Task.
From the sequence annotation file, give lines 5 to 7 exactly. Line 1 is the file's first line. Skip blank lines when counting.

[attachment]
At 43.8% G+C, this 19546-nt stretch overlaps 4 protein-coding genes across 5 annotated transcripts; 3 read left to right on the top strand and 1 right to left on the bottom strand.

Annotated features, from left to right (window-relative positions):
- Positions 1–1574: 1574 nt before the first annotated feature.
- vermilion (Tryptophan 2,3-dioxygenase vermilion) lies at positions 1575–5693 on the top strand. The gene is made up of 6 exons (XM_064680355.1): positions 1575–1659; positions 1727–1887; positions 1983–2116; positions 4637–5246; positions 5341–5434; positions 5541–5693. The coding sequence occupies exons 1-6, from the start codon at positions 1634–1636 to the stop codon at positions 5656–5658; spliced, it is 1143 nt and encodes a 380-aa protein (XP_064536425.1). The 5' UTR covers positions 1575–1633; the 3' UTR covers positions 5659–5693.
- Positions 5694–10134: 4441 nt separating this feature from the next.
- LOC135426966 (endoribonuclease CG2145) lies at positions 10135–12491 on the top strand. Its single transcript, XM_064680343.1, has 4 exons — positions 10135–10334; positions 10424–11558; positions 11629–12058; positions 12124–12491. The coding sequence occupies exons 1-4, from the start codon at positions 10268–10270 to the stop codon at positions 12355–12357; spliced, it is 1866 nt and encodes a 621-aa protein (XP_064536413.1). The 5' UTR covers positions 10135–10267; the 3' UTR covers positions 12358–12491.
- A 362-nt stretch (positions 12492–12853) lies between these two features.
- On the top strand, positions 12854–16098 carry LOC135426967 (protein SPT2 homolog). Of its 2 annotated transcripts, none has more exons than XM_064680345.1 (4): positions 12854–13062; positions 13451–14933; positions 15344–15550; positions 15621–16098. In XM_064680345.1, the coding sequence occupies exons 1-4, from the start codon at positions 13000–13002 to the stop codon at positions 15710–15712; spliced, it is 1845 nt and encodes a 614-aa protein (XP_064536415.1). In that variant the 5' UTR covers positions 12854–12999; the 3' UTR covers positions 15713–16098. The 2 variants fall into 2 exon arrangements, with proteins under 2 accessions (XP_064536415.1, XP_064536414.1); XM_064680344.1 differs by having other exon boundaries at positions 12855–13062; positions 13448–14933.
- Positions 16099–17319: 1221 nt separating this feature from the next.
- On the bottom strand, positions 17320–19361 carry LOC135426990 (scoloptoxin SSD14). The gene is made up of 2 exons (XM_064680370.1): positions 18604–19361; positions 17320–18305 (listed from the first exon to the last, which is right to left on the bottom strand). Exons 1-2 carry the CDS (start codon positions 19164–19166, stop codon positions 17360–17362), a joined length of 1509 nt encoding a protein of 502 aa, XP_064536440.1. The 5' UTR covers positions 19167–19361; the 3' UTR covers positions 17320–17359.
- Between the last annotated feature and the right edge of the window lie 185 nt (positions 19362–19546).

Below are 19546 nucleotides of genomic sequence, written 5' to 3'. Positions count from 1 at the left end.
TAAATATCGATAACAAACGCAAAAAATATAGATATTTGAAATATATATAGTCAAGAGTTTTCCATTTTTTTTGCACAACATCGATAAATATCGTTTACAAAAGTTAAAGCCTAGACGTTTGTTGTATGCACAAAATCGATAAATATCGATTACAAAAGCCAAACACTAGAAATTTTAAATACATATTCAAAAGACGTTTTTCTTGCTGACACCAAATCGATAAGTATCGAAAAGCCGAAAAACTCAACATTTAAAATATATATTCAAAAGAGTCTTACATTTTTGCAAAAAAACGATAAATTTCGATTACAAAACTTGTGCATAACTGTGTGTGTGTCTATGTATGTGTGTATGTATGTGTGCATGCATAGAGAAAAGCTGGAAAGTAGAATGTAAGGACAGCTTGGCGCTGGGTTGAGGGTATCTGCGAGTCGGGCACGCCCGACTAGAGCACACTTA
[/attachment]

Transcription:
- Positions 5694–10134: 4441 nt separating this feature from the next.
- LOC135426966 (endoribonuclease CG2145) lies at positions 10135–12491 on the top strand. Its single transcript, XM_064680343.1, has 4 exons — positions 10135–10334; positions 10424–11558; positions 11629–12058; positions 12124–12491. The coding sequence occupies exons 1-4, from the start codon at positions 10268–10270 to the stop codon at positions 12355–12357; spliced, it is 1866 nt and encodes a 621-aa protein (XP_064536413.1). The 5' UTR covers positions 10135–10267; the 3' UTR covers positions 12358–12491.
- A 362-nt stretch (positions 12492–12853) lies between these two features.